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Mayor's $22M Mental Health Program Struggles to Get Off Ground

By Gustavo Solis | February 1, 2016 11:32am
 Investigators wanted to question Anthony White in connection to the fatal stabbing in the Boulevard homeless shelter, they said.
Investigators wanted to question Anthony White in connection to the fatal stabbing in the Boulevard homeless shelter, they said.
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NYPD and DNAinfo/Trevor Kapp

NEW YORK CITY — Mayor Bill de Blasio's $22 million program to protect the public and get help for violent mentally ill residents has no clear markers for success and does not coordinate with prosecutors and the city's court system to identify people who pose the greatest risks, a DNAinfo New York investigation has found.

NYC Safe was unveiled in August 2015 as an early intervention program for the city's mentally ill.  Its stated aim is to "stop and respond to violence" by connecting their targeted population with treatment. Six months in, the city is monitoring 76 people, but a number of high-profile cases have eluded the program.

Anthony White, for example, a homeless man with a history of mental problems who stabbed a former teacher to death in an East Harlem homeless shelter last week, is not involved in the NYC Safe program. A city spokeswoman said he did not demonstrate high potential for violence prior to slashing the man’s throat.

But White threatened to kill someone days before murdering Deven Black, a former teacher and librarian, according to The New York Times.

Kari Bazemore, 41, is accused of attacking four women, including slashing two of them, and has more than 30 prior arrests. Citing privacy concerns, a city spokeswoman would not say if Bazemore, who was found mentally unfit to stand trial in 2014, is part of the program.

A de Blasio spokeswoman denied DNAinfo's request to speak directly to individuals involved with running NYC Safe.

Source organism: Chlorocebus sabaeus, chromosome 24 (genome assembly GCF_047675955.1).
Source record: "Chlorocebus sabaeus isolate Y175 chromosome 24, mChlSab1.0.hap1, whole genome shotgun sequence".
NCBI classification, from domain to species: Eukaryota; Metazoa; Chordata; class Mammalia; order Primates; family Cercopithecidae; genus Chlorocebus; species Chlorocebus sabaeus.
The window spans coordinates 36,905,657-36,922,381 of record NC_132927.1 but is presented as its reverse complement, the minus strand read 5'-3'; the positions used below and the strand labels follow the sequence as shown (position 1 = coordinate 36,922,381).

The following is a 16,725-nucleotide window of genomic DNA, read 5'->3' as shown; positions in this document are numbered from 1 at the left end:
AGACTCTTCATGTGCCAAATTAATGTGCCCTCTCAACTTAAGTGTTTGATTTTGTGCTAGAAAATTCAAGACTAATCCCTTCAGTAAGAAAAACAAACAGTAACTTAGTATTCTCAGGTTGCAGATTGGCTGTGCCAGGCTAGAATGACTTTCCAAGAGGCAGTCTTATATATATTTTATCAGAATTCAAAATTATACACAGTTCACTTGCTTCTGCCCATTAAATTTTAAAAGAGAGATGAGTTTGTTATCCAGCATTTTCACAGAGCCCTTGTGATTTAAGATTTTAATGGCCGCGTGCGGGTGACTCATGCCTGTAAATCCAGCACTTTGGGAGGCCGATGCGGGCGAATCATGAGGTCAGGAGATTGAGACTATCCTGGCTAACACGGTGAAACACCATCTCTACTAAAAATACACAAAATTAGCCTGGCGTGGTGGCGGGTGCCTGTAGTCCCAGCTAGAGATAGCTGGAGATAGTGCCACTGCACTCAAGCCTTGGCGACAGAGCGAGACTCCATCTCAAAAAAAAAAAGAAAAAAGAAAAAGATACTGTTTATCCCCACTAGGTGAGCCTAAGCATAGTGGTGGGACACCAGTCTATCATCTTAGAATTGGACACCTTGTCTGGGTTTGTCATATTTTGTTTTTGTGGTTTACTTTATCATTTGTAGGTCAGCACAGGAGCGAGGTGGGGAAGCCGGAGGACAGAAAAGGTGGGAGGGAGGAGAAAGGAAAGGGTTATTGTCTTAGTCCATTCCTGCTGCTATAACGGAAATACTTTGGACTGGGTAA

The spokeswoman said success was partly measured by how well people are doing in treatment but she could not provide more concrete standards. When asked about its coordination with city agencies and prosecutors, the spokeswoman provided some statistics about the 76 people who are enrolled.

The spokeswoman declined to provide context for those statistics or any additional information.

City prosecutors, who have access to people’s criminal history and mental fitness to stand trial, are not active participants in the program, though they do provide information when asked.

“At least from our internal perspective it’s not a program we oversee or in any way we have a heavy role in,” said Charisma Troiano, a spokeswoman for the Kings County District Attorney’s Office. “We basically are kind of just, as an analogy, more of a reporter of information.”

In another case, prosecutors from the Manhattan District Attorney called the mayor's office to have a Harlem woman who was repeatedly arrested for threatening to kill neighborhood children and their mothers referred to the program.

She was never officially enrolled.

Neighbors in Harlem spent a year calling the police on Hillary Rose for her erratic and menacing behavior only to see her back on the block after a short stay in a hospital. They were told to get orders of protection against her and that they had to wait for her to be arrested on a more serious charge before they could act.